Spiritualism Isn’t Illegal, Businesswoman Says

MACON, Ga. (CN) – A woman who runs a “spiritual wellness” business claims the City of Centerville is running her out of town because of an unconstitutional ordinance that prohibits “fortunetelling, phrenology, astrology, clairvoyance, palmistry, spiritualism or other kindred practices, businesses or professions where a charge is made or a donation is accepted for the services.”




     Courtney Bibb says she secured a business license and the mayor attended the ribbon-cutting for her shop, Energy Among Us, in February.
     Plaintiff operates a business that focuses on spiritual wellness,” Bibb says in her federal complaint. “Plaintiff sells books, candles, incense, crystals, tarot cards, angel cards, and other items relating to spiritual wellness and healing. In addition, plaintiff offers various services related to spiritual wellness, including tarot card readings or therapy, angel card readings or therapy, palm reading, group meditation, group energy healing, chakra or energy alignment, reflexology, reiki, dream interpretation, and crystal ball readings.”
     Apparently, things went well The Macon Telegraph ran a story about her in its March 28 edition. The article mentioned a Mind, Body and Spirit Expo that Bibb plans to host this Saturday. This expo will include “sessions and demonstrations on meditation techniques, life coaching, organic gardening and soap making, drum circles, tai chi and reflexology.”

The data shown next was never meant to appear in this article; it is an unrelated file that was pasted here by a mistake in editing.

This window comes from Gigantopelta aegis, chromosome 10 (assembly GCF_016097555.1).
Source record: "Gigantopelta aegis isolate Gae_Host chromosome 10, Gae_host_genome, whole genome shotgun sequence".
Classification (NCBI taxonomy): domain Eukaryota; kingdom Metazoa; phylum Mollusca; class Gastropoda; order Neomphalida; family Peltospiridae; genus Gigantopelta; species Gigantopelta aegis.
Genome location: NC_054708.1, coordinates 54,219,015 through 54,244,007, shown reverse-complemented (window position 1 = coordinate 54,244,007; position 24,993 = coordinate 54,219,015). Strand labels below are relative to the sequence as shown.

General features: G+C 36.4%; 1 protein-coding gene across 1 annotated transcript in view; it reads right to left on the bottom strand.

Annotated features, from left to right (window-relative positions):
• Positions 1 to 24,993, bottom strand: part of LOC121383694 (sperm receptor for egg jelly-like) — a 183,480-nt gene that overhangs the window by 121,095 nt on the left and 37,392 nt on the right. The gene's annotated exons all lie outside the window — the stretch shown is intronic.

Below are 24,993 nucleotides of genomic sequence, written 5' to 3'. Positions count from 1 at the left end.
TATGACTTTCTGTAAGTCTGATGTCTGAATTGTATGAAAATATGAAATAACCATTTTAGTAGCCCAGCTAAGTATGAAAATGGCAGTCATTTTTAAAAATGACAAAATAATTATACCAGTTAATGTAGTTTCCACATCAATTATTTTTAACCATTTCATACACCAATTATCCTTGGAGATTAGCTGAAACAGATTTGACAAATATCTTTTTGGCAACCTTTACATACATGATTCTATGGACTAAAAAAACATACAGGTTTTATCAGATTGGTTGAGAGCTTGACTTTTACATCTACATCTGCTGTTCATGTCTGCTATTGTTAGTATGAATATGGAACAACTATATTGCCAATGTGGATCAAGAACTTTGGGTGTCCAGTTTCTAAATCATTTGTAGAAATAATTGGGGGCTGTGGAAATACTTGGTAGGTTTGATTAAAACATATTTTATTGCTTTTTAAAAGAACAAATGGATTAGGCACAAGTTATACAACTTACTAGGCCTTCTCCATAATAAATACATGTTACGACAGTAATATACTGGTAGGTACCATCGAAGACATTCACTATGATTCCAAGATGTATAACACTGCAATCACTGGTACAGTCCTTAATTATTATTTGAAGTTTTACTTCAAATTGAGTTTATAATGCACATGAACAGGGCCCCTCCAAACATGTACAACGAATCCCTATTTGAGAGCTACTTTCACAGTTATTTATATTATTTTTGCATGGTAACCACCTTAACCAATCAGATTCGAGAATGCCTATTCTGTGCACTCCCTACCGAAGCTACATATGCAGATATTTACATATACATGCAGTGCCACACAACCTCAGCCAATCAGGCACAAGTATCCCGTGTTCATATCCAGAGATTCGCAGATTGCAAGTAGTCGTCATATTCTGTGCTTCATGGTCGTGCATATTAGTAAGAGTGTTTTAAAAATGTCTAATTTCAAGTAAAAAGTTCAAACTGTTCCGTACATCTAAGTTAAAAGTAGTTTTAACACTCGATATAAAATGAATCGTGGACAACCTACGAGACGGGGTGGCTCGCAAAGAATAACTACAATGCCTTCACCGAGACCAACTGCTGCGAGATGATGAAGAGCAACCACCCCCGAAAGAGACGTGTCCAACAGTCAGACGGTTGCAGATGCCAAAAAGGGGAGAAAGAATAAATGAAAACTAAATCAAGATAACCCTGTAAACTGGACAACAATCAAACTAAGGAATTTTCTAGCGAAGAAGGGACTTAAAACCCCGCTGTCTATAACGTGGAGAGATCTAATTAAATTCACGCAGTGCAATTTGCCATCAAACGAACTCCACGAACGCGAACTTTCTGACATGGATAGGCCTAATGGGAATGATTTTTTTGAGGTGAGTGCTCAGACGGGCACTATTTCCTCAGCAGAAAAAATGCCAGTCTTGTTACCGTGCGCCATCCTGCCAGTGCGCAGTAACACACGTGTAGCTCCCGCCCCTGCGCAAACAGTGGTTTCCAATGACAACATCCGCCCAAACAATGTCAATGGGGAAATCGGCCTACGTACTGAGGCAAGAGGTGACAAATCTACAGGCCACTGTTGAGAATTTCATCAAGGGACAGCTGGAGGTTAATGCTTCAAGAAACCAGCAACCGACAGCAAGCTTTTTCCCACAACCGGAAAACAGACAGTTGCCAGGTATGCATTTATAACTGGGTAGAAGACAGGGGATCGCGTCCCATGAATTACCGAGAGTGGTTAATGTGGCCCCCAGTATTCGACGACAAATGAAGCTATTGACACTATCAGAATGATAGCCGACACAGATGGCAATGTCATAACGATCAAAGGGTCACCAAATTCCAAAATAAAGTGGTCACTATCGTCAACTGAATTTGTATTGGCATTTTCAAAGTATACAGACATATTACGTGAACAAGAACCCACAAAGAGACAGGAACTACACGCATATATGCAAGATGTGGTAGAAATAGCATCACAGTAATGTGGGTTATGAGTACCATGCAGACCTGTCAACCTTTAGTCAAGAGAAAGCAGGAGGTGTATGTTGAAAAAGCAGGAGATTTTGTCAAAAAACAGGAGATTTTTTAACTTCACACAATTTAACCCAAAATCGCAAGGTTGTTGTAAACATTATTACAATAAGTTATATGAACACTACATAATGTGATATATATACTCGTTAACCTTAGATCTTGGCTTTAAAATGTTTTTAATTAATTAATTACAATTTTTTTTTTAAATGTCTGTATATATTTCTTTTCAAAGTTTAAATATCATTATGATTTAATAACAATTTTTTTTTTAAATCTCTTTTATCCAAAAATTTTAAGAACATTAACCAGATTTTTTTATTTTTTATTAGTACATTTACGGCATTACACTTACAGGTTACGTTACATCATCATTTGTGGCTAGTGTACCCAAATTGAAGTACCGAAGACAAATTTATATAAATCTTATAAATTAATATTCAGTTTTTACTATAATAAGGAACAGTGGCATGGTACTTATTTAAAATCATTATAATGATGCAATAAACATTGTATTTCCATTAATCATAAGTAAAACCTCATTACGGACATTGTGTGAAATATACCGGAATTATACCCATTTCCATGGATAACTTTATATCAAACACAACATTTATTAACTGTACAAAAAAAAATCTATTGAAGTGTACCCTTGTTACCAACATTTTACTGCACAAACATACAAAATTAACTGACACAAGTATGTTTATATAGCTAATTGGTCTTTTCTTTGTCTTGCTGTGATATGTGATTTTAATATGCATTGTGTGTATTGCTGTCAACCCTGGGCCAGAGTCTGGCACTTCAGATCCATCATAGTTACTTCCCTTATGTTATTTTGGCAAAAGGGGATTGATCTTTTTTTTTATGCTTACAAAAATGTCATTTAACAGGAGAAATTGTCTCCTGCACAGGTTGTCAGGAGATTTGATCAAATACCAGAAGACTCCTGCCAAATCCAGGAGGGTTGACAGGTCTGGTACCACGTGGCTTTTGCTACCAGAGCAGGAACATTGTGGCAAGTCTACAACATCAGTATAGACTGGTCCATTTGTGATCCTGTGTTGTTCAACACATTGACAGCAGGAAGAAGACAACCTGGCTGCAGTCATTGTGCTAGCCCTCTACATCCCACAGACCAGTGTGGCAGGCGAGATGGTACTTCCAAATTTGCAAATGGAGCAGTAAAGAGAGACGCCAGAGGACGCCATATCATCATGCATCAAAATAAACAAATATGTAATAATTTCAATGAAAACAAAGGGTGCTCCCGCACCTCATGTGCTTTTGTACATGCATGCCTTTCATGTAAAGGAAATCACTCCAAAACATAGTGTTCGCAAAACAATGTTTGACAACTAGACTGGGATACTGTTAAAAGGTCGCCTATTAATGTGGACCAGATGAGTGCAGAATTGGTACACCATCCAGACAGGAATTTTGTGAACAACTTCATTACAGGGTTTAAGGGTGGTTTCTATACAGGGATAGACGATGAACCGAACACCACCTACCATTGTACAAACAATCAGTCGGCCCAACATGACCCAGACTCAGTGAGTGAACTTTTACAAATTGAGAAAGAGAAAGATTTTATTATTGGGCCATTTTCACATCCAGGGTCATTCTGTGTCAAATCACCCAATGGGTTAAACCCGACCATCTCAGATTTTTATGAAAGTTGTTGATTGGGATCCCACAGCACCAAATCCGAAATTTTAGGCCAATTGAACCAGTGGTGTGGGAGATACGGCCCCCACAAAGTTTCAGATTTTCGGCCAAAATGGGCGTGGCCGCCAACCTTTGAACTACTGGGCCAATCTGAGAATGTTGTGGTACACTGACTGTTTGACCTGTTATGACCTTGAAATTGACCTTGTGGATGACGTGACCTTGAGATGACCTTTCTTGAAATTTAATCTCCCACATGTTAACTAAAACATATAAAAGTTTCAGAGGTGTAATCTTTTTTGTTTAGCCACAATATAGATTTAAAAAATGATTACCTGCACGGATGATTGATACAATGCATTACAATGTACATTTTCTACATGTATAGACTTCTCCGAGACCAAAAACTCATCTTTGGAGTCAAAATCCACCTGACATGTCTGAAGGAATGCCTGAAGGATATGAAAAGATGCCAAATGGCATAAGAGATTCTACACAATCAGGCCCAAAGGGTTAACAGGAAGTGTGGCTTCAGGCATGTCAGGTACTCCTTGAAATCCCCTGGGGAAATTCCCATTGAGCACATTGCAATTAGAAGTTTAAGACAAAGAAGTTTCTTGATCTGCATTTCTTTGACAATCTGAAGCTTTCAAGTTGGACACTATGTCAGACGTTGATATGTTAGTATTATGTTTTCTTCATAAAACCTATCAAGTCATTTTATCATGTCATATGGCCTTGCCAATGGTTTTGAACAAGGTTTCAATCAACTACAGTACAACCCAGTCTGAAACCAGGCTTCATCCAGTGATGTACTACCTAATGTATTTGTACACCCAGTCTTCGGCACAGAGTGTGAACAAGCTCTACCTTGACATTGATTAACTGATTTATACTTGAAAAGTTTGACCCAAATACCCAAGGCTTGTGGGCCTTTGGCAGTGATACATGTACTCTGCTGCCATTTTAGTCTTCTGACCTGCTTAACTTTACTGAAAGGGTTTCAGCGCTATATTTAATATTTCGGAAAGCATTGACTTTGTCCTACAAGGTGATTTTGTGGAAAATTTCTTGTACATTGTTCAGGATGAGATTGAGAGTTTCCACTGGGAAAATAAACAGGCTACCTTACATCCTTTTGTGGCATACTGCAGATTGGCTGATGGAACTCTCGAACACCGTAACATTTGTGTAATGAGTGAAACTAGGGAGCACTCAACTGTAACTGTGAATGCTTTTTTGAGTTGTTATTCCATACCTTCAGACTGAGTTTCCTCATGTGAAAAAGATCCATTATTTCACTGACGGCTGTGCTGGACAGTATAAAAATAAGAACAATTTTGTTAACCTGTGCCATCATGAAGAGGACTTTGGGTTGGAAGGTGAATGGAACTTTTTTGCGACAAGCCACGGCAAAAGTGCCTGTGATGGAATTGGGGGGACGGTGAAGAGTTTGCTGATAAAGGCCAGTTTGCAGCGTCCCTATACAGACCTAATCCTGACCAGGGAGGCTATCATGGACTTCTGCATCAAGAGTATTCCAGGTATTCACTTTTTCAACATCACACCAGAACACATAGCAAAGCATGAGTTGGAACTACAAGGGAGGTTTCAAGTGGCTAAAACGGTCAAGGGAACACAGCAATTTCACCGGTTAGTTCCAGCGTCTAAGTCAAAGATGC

On April 12, Bibb says, she received a letter from the Centerville city clerk, stating that her business violates City Ordinance Section 6-1, “Fortunetelling and similar practices prohibited.” The clerk told her to close down her business, she says.
     Bibb says the letter stated: “A review of your business license application, filled out by you, describes your business as a ‘wellness center/bookstore.’ Had you disclosed the entire nature of your business at the time you applied for a license, any lack of awareness, or misunderstanding of the applicable city ordinance could have been cleared up.”
     Sorry, Bibb says, that’s unconstitutional. She seeks declaratory judgment, costs and nominal damages. She is represented by Charles Cox.

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